FCA’s CEO Speech at Women In Finance Annual Review
Last week Nikhil Rathi, the FCA’s CEO, made a speech at the launch of the HM Treasury Women in Finance Charter Annual Review on why diversity and inclusion are regulatory issues.
At an event focussed on gender equality, Mr Rathi made a compelling case for equality in all its guises, including not only gender but ethnicity, sexual orientation, disability and social background. Evidence shows that there is a strong business case for diversity. According to McKinsey* research, the most diverse companies, for example, are 35% more likely to outperform the least diverse. Diversity is not only good for a firm’s performance but also reduces conduct risk. Lack of diversity in firms raises questions about the firm’s ability to adequately respond to the needs of their customers (in particular the most vulnerable customers) and increases conduct risk; those firms that fail to reflect society run the risk of poorly serving diverse communities. At that point, diversity and inclusion become regulatory issues.
As an employer, the FCA is leading by example in relation to diversity and inclusion; it has set itself ambitious targets and is determined to improve the diversity of its own workforce and to ensure its culture is inclusive. Additionally, as a regulator, the FCA expects the firms and markets it oversees to do the same. The FCA is working with the PRA to formalise their regulatory approach to diversity and inclusion, with a view to making their expectations clear. Firms and their senior managers should expect increasingly tough questions from the FCA about representation throughout their organisations and whether their culture is open and inclusive, and provides a safe space for colleagues at all levels. Ultimately, the FCA sees improving diversity and inclusion as both a matter of fairness and a crucial way to strengthen consumer outcomes.
Mr Rathi warned that if the FCA does not start seeing improvements in diversity at senior levels and better answers to its diversity and inclusion related questions, it will consider how best to use its powers. There are supervisory tools the FCA can call upon, for example, expanding the remit of senior manager applications to include consideration of the diversity of management teams and the inclusivity of the management culture they create. How capital markets work also need to be a focus, including exploring whether diversity requirements should be part of the premium listing rules.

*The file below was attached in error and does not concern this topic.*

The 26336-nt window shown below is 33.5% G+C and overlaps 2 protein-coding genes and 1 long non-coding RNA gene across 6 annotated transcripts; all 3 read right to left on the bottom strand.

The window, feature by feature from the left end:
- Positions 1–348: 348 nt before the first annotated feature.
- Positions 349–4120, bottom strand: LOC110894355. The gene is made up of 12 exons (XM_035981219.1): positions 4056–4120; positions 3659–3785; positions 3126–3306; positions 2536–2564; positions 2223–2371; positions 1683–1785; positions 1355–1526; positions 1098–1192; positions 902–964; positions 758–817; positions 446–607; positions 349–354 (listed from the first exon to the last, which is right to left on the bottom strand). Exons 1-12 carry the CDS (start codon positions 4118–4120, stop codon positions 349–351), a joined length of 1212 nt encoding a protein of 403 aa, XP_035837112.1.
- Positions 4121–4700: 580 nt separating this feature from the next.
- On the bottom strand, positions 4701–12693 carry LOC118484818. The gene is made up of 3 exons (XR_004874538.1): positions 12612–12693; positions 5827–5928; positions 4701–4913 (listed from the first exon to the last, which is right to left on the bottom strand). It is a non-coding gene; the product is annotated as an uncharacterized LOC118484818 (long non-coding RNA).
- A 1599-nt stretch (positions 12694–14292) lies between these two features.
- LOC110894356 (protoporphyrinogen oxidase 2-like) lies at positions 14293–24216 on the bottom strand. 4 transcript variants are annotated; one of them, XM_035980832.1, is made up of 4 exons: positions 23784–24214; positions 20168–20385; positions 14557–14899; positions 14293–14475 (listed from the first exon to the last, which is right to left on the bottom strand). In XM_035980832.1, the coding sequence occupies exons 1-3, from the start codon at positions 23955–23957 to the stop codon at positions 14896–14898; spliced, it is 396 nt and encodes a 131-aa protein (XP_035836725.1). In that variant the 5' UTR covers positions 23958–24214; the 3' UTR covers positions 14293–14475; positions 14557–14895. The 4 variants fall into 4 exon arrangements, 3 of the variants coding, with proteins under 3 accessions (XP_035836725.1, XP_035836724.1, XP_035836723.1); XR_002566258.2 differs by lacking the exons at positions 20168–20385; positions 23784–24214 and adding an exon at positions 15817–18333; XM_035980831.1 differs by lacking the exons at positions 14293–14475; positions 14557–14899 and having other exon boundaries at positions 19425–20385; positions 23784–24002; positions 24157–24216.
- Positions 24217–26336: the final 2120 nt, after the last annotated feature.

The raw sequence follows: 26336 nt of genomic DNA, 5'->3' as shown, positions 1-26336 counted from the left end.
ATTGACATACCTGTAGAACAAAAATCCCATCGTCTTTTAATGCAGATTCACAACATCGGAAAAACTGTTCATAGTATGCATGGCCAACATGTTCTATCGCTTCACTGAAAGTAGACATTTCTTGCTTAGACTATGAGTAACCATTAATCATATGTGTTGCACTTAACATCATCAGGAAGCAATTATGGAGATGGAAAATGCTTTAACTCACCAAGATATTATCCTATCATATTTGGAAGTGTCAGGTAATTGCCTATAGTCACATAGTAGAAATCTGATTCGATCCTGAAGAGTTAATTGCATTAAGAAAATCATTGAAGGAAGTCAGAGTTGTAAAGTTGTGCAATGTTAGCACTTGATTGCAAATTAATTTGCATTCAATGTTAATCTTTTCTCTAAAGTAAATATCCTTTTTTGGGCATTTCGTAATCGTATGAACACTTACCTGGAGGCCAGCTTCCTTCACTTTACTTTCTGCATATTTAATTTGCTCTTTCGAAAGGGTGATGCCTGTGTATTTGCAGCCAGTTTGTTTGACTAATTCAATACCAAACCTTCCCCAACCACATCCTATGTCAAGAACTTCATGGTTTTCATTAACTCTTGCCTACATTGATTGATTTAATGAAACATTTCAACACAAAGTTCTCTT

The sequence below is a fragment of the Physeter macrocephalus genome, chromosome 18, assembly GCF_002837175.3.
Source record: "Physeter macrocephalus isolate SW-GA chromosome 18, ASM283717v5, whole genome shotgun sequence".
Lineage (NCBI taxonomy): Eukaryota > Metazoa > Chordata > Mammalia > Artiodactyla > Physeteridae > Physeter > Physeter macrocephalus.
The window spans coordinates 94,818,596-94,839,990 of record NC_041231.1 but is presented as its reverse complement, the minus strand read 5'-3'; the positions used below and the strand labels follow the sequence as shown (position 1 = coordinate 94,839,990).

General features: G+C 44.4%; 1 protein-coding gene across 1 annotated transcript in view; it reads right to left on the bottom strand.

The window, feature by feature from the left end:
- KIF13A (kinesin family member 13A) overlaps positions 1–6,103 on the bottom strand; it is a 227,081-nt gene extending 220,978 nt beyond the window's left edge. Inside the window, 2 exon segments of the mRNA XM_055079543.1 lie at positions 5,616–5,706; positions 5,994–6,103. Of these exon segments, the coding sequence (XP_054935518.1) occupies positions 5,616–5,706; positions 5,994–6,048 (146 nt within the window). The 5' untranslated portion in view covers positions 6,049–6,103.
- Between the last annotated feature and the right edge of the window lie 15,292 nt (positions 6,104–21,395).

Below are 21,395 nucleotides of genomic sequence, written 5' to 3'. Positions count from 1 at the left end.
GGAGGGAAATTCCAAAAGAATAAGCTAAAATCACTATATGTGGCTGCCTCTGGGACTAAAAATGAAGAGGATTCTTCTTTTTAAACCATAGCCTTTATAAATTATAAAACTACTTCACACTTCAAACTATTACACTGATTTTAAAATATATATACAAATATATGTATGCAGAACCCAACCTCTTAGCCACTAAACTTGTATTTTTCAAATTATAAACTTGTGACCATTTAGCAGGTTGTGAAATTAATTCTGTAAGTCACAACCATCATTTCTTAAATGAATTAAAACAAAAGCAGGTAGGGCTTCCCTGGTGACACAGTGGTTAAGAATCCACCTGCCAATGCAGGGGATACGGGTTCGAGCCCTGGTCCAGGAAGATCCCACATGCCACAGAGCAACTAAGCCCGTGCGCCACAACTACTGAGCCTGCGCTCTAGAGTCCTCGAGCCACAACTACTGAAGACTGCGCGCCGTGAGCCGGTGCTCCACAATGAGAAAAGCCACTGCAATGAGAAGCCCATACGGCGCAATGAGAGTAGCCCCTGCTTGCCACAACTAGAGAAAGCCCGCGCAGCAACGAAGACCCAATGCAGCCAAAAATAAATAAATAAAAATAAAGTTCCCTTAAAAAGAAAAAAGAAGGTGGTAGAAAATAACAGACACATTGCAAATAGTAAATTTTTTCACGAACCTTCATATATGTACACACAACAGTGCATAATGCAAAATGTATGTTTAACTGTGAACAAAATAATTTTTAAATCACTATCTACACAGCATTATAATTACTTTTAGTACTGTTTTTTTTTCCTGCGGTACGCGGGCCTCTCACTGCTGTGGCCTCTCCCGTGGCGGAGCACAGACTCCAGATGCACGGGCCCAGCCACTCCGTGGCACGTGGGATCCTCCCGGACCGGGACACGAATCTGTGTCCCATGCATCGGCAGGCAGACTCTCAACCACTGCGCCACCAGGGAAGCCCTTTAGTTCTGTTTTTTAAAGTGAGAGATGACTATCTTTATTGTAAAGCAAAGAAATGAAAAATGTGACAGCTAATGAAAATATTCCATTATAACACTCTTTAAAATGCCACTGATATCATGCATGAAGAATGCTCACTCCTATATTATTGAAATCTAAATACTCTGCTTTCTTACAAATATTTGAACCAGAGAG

It is clear that, while the specifics of what the FCA and the PRA expect in terms of diversity and inclusion are yet to come, this issue is moving up the regulators’ priority list and, to the extent they haven’t already done so, firms and their senior managers need to follow suit.
Source: Nikhil Speech at the HM Women Charter Annual Conference which was on line for all signatures like Sturgeon on 17th March 2021 (Sturgeon Ventures was registered attendee).
Source: FCA Website also highlights his speech: https://bit.ly/3daa0Cx
Sturgeon Ventures was one of the first signatures to the HM Treasury Women in Finance Charter. Sturgeon Ventures was set up in 1998 and in 2000 pioneered regulatory hosting coining the phrase the Regulatory Incubator. As far as Sturgeon believes, it was the first firm to use the Appointed Representative in a wholesale model in 2003. Sturgeon has had an agile workforce for the past 20 years (long before Covid19) with the whole team on flexible hours, working predominantly from home offices with more than 50% of the team as women and whose Investment Committee is all women; a useful bonus to Start-up managers who come to us for Incubation who are still predominantly men.
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Source: *Mckinsey: Exhibit 1 – https://mck.co/2PdS6Xl
HM Treasury Women Charter In Finance 28 new signatures announced on 28th March 17 2021 and full list: https://bit.ly/39nKiJs
Analysis of the Signatures and who missed their targets in 2020: https://bit.ly/3fj6LeA
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